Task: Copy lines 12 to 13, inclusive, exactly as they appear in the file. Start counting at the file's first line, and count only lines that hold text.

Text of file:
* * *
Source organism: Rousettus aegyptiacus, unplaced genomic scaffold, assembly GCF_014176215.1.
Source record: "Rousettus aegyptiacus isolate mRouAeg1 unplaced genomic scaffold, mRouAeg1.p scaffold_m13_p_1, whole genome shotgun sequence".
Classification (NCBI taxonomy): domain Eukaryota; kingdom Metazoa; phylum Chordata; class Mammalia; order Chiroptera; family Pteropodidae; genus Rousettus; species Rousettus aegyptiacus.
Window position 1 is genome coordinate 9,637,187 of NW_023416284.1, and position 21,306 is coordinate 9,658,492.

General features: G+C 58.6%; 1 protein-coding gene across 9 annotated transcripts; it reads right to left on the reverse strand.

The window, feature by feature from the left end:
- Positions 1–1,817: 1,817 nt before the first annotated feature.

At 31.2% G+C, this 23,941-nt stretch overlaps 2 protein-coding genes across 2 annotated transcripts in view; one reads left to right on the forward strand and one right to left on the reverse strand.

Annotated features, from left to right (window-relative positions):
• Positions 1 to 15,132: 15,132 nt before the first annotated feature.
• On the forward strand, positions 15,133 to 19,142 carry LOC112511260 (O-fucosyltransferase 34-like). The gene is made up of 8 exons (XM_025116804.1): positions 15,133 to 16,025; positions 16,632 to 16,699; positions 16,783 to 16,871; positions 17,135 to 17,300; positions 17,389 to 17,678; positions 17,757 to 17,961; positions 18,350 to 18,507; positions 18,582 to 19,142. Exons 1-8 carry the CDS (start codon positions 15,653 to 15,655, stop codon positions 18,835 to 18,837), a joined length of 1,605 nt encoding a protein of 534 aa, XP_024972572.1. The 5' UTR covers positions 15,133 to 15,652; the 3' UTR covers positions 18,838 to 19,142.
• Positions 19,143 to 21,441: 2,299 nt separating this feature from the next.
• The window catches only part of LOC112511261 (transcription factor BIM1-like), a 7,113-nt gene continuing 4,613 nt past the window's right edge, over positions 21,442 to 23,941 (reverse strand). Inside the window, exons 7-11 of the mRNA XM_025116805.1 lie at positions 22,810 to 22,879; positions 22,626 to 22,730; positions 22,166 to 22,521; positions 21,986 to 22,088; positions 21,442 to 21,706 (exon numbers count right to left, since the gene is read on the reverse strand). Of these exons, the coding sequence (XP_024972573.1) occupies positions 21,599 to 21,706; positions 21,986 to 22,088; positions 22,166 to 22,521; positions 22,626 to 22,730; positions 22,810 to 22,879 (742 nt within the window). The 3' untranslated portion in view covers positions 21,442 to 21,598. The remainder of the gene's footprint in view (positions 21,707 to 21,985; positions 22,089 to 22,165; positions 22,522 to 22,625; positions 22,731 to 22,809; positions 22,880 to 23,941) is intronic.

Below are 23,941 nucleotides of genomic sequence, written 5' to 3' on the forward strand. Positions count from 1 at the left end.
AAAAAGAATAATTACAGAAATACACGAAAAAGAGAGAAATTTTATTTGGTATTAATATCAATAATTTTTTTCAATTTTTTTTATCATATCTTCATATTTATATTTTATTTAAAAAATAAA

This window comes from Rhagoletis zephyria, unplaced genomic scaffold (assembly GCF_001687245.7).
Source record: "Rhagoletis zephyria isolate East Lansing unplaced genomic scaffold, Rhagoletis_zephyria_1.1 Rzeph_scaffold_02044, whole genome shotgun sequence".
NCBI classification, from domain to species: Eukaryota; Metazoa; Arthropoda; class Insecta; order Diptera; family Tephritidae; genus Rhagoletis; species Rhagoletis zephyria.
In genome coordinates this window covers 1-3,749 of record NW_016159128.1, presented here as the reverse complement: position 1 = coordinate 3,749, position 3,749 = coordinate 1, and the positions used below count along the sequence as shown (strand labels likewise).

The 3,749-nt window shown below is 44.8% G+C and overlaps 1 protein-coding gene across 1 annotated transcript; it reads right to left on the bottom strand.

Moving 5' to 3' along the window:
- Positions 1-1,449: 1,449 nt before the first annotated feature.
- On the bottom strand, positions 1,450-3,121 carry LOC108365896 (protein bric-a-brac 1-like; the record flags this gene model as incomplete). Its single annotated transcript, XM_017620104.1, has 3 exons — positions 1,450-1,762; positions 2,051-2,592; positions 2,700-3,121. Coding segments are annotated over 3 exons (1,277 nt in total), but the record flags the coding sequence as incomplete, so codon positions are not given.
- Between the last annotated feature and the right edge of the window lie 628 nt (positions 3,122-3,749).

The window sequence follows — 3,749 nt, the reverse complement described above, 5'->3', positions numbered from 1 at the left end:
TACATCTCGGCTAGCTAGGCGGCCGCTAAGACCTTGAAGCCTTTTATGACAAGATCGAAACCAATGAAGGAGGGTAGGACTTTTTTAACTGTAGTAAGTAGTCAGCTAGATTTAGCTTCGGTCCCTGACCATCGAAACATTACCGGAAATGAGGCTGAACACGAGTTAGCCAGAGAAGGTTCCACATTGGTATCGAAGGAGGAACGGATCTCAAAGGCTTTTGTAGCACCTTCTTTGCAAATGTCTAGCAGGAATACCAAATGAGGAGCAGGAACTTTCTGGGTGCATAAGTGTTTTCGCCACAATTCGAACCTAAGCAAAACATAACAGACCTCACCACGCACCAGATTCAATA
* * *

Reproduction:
• Positions 19,143 to 21,441: 2,299 nt separating this feature from the next.
• The window catches only part of LOC112511261 (transcription factor BIM1-like), a 7,113-nt gene continuing 4,613 nt past the window's right edge, over positions 21,442 to 23,941 (reverse strand). Inside the window, exons 7-11 of the mRNA XM_025116805.1 lie at positions 22,810 to 22,879; positions 22,626 to 22,730; positions 22,166 to 22,521; positions 21,986 to 22,088; positions 21,442 to 21,706 (exon numbers count right to left, since the gene is read on the reverse strand). Of these exons, the coding sequence (XP_024972573.1) occupies positions 21,599 to 21,706; positions 21,986 to 22,088; positions 22,166 to 22,521; positions 22,626 to 22,730; positions 22,810 to 22,879 (742 nt within the window). The 3' untranslated portion in view covers positions 21,442 to 21,598. The remainder of the gene's footprint in view (positions 21,707 to 21,985; positions 22,089 to 22,165; positions 22,522 to 22,625; positions 22,731 to 22,809; positions 22,880 to 23,941) is intronic.